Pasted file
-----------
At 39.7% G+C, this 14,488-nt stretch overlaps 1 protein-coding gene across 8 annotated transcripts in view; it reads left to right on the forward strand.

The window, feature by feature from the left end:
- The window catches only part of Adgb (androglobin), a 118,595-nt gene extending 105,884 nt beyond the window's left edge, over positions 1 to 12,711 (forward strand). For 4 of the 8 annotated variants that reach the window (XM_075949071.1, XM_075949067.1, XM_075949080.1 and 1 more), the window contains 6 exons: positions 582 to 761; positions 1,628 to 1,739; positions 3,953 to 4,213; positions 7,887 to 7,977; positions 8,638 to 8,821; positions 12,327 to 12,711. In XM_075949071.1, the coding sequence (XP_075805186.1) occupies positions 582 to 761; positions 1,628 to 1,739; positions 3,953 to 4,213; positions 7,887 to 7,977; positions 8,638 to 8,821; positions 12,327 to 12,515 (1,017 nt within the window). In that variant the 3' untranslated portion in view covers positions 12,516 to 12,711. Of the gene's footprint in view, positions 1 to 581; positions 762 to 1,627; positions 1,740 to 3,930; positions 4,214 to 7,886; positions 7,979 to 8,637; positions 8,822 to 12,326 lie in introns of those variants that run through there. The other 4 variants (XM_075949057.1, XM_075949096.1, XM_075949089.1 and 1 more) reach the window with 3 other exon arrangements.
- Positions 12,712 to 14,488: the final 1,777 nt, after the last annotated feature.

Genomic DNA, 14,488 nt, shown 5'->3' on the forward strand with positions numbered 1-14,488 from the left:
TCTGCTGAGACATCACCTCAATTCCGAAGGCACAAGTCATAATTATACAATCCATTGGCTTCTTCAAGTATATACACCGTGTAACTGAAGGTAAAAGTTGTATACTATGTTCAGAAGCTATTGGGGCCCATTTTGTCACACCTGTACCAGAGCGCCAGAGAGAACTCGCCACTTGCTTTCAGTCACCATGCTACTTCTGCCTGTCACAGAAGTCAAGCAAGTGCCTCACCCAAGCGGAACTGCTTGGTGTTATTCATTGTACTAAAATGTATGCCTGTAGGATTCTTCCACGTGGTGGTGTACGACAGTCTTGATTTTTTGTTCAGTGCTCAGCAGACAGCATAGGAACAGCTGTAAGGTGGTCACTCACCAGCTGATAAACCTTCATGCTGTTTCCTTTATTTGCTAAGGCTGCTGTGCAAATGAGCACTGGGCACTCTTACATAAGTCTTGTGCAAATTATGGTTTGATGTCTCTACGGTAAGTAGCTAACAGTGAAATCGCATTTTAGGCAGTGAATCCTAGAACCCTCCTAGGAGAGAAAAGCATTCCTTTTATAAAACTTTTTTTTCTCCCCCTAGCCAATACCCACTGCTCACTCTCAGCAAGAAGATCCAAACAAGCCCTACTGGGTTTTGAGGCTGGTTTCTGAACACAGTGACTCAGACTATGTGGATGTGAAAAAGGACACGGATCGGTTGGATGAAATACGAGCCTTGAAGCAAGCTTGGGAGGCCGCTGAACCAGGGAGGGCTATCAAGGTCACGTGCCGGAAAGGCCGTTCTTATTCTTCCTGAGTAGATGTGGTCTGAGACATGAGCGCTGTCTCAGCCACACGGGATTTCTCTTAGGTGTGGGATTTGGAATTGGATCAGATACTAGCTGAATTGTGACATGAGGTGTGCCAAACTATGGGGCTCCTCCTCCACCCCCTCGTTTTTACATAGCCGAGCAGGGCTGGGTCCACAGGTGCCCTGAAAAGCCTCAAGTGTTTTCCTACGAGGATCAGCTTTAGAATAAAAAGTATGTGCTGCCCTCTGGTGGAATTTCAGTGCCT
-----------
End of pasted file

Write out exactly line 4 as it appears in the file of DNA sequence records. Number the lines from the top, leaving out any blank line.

- Positions 12,712 to 14,488: the final 1,777 nt, after the last annotated feature.